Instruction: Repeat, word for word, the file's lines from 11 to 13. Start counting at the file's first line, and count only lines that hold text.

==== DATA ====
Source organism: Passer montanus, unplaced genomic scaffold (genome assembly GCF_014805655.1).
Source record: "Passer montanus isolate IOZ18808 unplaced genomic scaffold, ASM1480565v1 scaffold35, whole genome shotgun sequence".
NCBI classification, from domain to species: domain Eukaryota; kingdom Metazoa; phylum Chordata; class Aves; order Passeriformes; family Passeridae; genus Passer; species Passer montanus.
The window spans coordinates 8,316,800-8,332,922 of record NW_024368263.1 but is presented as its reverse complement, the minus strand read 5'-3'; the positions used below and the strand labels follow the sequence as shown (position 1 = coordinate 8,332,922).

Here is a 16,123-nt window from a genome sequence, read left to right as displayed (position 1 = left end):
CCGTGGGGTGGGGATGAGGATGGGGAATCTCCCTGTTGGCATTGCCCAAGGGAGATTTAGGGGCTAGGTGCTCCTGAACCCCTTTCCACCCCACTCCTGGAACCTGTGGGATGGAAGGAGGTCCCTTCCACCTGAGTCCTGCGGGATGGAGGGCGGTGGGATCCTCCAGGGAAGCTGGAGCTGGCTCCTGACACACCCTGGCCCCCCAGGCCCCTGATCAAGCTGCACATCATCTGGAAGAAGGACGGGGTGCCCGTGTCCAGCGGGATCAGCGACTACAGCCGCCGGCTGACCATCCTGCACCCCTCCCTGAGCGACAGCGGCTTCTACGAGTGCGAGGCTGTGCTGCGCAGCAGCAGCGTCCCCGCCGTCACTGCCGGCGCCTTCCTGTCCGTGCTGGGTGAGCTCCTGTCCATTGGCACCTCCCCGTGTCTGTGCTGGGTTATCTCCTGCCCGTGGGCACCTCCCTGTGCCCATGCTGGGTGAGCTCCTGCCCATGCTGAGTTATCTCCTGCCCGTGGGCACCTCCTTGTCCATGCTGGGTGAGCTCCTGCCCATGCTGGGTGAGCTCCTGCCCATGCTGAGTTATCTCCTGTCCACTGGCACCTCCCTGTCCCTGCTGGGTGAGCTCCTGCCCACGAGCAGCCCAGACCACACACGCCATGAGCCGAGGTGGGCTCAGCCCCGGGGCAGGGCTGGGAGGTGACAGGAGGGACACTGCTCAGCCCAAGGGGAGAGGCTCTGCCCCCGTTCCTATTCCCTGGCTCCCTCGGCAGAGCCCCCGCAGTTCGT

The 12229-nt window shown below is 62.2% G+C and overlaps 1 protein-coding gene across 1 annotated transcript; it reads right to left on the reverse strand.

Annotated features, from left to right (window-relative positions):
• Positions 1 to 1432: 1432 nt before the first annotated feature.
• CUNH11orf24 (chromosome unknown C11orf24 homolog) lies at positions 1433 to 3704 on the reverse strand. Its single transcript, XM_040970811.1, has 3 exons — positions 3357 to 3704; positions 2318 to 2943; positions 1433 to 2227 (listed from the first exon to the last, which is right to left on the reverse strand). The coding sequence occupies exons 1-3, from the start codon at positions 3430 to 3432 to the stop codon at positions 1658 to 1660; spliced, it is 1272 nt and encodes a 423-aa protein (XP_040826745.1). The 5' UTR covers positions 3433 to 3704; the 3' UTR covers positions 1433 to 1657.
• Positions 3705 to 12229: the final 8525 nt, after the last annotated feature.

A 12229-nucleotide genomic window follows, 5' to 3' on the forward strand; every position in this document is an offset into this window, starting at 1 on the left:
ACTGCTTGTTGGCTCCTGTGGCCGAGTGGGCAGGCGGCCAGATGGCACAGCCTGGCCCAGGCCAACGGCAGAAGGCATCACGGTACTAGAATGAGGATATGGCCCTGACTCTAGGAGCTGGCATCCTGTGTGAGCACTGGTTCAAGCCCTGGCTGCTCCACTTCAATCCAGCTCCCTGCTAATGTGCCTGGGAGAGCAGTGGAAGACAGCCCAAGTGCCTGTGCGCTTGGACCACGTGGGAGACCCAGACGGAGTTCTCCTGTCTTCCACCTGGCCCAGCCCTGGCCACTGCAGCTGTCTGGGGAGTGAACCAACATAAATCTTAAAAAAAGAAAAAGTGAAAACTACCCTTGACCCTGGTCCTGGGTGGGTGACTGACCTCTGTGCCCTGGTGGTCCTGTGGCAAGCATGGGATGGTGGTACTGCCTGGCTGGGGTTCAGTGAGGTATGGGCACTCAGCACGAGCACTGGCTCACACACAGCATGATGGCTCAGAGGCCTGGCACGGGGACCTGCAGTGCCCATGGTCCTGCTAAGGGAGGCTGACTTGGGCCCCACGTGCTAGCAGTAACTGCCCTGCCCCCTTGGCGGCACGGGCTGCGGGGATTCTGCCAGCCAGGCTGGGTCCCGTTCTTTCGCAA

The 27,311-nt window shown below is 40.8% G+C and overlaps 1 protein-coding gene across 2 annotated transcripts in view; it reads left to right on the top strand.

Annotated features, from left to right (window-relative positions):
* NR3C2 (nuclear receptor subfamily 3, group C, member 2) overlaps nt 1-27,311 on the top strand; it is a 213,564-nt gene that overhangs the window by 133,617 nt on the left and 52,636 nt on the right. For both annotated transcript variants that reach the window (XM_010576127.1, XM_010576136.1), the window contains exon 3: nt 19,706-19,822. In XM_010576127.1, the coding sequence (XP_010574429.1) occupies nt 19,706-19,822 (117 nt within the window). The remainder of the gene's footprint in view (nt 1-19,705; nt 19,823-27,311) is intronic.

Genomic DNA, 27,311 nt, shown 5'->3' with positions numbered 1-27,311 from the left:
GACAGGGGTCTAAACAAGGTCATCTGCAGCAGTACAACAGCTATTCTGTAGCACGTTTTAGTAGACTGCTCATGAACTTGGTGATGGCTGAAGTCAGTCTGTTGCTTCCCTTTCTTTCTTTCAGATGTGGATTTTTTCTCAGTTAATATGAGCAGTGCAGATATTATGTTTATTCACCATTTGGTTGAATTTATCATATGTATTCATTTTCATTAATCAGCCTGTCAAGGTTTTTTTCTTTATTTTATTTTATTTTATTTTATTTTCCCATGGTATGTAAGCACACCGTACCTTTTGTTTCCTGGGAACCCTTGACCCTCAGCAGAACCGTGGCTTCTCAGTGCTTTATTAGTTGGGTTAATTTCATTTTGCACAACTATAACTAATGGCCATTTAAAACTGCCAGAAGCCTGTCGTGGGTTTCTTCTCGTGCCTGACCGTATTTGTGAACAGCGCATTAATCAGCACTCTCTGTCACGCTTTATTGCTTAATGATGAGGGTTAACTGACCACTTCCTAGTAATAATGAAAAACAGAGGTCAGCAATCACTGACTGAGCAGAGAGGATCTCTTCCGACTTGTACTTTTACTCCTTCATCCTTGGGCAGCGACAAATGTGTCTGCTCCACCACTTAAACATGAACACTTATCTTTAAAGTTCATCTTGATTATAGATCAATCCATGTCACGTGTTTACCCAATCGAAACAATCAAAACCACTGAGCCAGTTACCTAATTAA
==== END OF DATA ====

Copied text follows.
• Positions 3705 to 12229: the final 8525 nt, after the last annotated feature.

A 12229-nucleotide genomic window follows, 5' to 3' on the forward strand; every position in this document is an offset into this window, starting at 1 on the left:
ACTGCTTGTTGGCTCCTGTGGCCGAGTGGGCAGGCGGCCAGATGGCACAGCCTGGCCCAGGCCAACGGCAGAAGGCATCACGGTACTAGAATGAGGATATGGCCCTGACTCTAGGAGCTGGCATCCTGTGTGAGCACTGGTTCAAGCCCTGGCTGCTCCACTTCAATCCAGCTCCCTGCTAATGTGCCTGGGAGAGCAGTGGAAGACAGCCCAAGTGCCTGTGCGCTTGGACCACGTGGGAGACCCAGACGGAGTTCTCCTGTCTTCCACCTGGCCCAGCCCTGGCCACTGCAGCTGTCTGGGGAGTGAACCAACATAAATCTTAAAAAAAGAAAAAGTGAAAACTACCCTTGACCCTGGTCCTGGGTGGGTGACTGACCTCTGTGCCCTGGTGGTCCTGTGGCAAGCATGGGATGGTGGTACTGCCTGGCTGGGGTTCAGTGAGGTATGGGCACTCAGCACGAGCACTGGCTCACACACAGCATGATGGCTCAGAGGCCTGGCACGGGGACCTGCAGTGCCCATGGTCCTGCTAAGGGAGGCTGACTTGGGCCCCACGTGCTAGCAGTAACTGCCCTGCCCCCTTGGCGGCACGGGCTGCGGGGATTCTGCCAGCCAGGCTGGGTCCCGTTCTTTCGCAA